Freedom’s just another word for nothing left to lose
The paralysed, risk-averse UPA-2 government has suddenly become a risk-taking reformer. Last week it risked defeat in both Houses of Parliament on foreign direct investment in retail. Its victory showed that fortune favours the brave.
For its first three and a half years in office, UPA-2 focused on survival, not performance. Its hairline majority in the Lok Sabha gave partners like Mamata Banerjee a virtual veto. The lady exploited this to the hilt on issues like petrol prices and Teesta waters. The DMK twisted the government’s arm on the Tamil Tigers. Lacking a majority in the Rajya Sabha, UPA-2 avoided any reforms requiring fresh legislation. So, it gained a deserved reputation for timidity and paralysis.
Meanwhile, it also gained a deserved reputation for corruption. The CAG and Anna Hazare harnessed huge public anger on this count. This led to debacles in the Bihar and UP elections, when Rahul Gandhi truly bit the dust.
It takes a crisis to shift politicians from the status quo to reforms. All reforms create some losers, who are quick to scream. Reforms produce winners too, but with a lag, and the gains are often spread thinly over many people. So, voluble losers usually drown out potential winners.
This changes in a crisis. Suddenly business-as-usual looks like political suicide, so politicians are willing to risk big changes. The foreign exchange crisis of 1991 provided the political motivation for economic reform: business-as-usual was no longer possible.
There is no comparable crisis today. But by mid-2012 UPA-2 faced a triple whammy: a reputation for corrupt paralysis, slowing economic growth, and persistently high inflation (flowing from high fiscal deficits).
Rating agencies like Moody’s and Standard and Poor’s had already cut India credit rating to just one grade above junk status. As the economic situation worsened, they signalled a further possible cut to junk status.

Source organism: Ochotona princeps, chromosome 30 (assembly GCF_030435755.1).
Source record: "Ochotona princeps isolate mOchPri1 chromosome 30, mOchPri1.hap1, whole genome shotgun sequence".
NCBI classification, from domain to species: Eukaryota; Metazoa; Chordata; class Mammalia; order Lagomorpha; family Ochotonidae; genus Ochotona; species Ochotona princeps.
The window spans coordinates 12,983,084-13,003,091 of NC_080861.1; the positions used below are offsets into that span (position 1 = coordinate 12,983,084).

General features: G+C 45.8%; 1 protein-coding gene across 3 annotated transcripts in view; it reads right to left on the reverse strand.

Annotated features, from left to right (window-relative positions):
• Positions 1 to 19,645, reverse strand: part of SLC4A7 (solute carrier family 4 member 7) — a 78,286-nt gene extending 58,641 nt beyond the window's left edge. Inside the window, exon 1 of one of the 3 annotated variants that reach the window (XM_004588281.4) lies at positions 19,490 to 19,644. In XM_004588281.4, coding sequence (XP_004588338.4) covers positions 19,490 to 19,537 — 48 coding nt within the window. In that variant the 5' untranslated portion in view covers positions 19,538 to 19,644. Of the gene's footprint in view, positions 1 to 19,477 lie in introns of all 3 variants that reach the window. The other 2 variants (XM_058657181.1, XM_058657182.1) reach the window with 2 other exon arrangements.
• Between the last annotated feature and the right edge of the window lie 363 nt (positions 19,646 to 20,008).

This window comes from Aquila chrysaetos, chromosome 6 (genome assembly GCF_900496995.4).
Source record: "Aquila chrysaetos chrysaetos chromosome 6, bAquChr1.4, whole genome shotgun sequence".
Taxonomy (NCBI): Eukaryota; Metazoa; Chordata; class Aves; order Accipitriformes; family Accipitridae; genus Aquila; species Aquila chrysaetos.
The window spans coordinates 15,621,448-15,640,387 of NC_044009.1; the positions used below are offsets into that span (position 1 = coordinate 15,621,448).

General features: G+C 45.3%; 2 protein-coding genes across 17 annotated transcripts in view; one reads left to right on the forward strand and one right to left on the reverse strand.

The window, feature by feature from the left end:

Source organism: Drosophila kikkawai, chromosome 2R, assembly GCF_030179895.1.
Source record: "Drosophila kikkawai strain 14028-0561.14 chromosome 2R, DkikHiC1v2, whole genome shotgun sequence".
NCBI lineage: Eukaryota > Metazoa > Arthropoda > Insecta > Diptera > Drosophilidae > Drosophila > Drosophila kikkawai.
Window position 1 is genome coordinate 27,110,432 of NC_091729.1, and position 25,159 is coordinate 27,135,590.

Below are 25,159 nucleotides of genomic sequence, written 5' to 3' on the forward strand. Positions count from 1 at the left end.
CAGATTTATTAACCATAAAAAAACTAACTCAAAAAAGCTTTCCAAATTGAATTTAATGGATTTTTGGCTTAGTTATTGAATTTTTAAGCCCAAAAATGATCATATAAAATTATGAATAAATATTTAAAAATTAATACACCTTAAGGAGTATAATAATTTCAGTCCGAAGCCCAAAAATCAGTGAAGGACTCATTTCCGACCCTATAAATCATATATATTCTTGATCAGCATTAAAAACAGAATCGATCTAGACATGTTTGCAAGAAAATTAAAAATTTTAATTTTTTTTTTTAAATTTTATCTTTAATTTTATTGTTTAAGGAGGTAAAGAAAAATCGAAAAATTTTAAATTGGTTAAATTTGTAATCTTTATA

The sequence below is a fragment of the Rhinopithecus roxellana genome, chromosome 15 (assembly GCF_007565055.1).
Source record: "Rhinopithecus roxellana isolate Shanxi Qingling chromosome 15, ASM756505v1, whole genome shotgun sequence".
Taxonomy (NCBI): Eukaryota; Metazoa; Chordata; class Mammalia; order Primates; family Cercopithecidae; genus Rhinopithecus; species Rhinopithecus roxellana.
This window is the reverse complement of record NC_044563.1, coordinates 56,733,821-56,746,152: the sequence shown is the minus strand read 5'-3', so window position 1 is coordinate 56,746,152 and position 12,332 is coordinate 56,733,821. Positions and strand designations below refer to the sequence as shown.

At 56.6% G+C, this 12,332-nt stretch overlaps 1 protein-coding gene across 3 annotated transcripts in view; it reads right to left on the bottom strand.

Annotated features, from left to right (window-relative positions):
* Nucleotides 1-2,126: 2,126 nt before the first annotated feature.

Now, foreign pension funds and mutual funds have invested billions in Indian financial markets. Their own rules often oblige them to invest only in investment-grade securities. Had India been downgraded to junk, these foreign funds would have been forced to exit from India. That would have sunk the stock market and caused the rupee to crash to maybe Rs 60 to the dollar. This would have raised all import prices, including that of oil, taking inflation into double digits and ensuring electoral defeat.
This prospect strengthened the hands of reformers like Manmohan Singh and Chidambaram. Sonia Gandhi finally came on board, sharing a public platform on FDI in retail with Manmohan Singh. The message came through loud and clear: timid paralysis was being replaced by reform, despite political risks. This ensured India would not suffer any credit downgrade. Billions of dollars flowed in, and the rupee strengthened.
Next in line is the proposal for direct cash transfers to beneficiaries in 51 districts starting from January 2013, to be extended to the whole country in 2014. This too carries risks. Many glitches are inevitable, so people will not get the cash they are being led to expect. Many deserving people will get left out even as some of the undeserving get cash.
The Congress Party is suddenly gung-ho about direct cash transfers becoming an election winner. Now, these have major potential for eliminating corruption and waste. But this may well take time, and require much more work on opening bank accounts for all and improving checks and balances. To be an election winner, problems in implementation will have to be identified and resolved ultra-fast.
The big picture is that it’s high noon for risk taking. There is no consensus among political parties on many reforms. But 1991-and the FDI debates last week-teach us that a political consensus is created not by seminars but by risk-taking leadership. A government should plunge ahead, daring others to vote down changes, or reverse those reforms when they assume office.
In 1991, opposition parties swore to reverse the reforms when they came to office. But once the reforms were seen to be working, these parties quietly shelved their objections. Risk-taking leadership by Narasimha Rao created a consensus that mere discussions could never have achieved.
By shifting the public focus debate from corruption to reform, UPA-2 has gained politically. It should now go for reform bills raising FDI limits in insurance, pension funds and banks. Instead of focusing on its own lack of numbers, it should take advantage of contradictions within non-UPA parties. It should start by trying to pass bills in the Rajya Sabha, where defeat is non-fatal for its existence. Any bill that passes the Rajya Sabha will surely pass in the Lok Sabha too.